In Part I of this series† we saw that in 2001 Dr. David Eisenberg, the Director of the Harvard Medical School Center for Alternative Medicine Research and Education (CAMRE), and Atty Michael Cohen, the CAMRE’s Director of Legal Programs, had contributed to a report commissioned by the Commonwealth of Massachusetts that would, if accepted as valid by the legislature, provide state protection for a group of quacks to practice ‘medicine.’ We also saw that Dr. Eisenberg had accepted funds from this very group, without having disclosed that information to the relevant state Commission. We saw examples of the quackery that the group espouses, including methods advocated by Thomas Kruzel, the Chief Medical Officer of the school that had contributed money to Dr. Eisenberg’s Harvard “Complementary and Integrative Medicine” course.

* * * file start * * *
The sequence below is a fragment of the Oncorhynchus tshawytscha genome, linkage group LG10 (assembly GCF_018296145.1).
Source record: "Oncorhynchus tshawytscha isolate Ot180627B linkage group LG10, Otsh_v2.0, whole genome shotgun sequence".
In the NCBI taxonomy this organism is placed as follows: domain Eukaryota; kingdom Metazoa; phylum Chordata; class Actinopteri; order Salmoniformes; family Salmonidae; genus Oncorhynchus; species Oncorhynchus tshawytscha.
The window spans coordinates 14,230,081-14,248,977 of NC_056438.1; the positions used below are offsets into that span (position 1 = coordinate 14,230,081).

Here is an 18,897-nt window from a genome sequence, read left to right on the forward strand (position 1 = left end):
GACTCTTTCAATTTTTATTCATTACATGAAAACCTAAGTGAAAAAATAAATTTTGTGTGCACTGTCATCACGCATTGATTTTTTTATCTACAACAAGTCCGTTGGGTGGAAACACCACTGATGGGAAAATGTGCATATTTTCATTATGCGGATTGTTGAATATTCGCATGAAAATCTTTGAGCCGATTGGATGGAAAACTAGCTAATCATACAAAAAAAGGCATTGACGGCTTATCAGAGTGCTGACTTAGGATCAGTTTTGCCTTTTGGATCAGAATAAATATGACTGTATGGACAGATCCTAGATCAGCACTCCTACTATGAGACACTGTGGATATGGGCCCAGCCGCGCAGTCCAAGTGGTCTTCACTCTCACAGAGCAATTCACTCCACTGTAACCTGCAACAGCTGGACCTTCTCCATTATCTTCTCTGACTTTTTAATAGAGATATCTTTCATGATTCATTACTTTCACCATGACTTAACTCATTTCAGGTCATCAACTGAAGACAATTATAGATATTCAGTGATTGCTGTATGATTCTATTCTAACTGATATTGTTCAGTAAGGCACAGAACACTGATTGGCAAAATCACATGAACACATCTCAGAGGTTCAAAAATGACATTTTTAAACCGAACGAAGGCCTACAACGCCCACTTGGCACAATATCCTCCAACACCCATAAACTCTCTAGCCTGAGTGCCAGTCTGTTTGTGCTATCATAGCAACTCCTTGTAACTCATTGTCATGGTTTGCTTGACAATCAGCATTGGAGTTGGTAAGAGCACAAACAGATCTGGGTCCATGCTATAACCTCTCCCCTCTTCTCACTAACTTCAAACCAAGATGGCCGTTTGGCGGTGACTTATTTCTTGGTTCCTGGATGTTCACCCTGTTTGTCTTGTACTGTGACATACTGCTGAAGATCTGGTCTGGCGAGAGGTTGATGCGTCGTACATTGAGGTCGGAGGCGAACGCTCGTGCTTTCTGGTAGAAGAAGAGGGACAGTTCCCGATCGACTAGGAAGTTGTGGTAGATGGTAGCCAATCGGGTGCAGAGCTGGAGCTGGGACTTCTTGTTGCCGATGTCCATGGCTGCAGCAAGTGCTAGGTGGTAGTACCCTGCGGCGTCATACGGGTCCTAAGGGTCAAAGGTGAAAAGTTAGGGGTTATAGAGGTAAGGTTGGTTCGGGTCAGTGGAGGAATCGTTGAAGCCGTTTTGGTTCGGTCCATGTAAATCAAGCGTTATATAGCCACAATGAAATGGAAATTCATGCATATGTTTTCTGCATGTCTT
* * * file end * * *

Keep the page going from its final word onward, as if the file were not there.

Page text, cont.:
We continue now with the essay that I sent in the spring of 2002 to Dr. Dan Federman, the Senior Dean for Alumni Relations and Clinical Teaching at Harvard Medical School (HMS). As before, I’ve provided hyperlinks to many of the citations that I included in my original essay; some, however, are no longer available.
The American Association of Health Freedom
Kruzel and Harvard’s Michael Cohen are listed as key figures—Kruzel the Secretary, Mr. Cohen the only lawyer on the Advisory Board—in a lobbying organization known as the American Association of Health Freedom (AAHF). Formerly known as the American Preventive Medical Association (APMA), it was founded by Julian Whitaker, MD, a former orthopedic surgical resident who decided that “natural therapies” offered a more lucrative career path. Its purpose, as suggested by the standard euphemism, is to convince government of the validity of dubious medical claims through political influence rather than science. The AAHF lobbies heavily for the passage of the annually defeated federal “Access to Medical Treatment” act, which would allow quacks to prey freely on unwary consumers.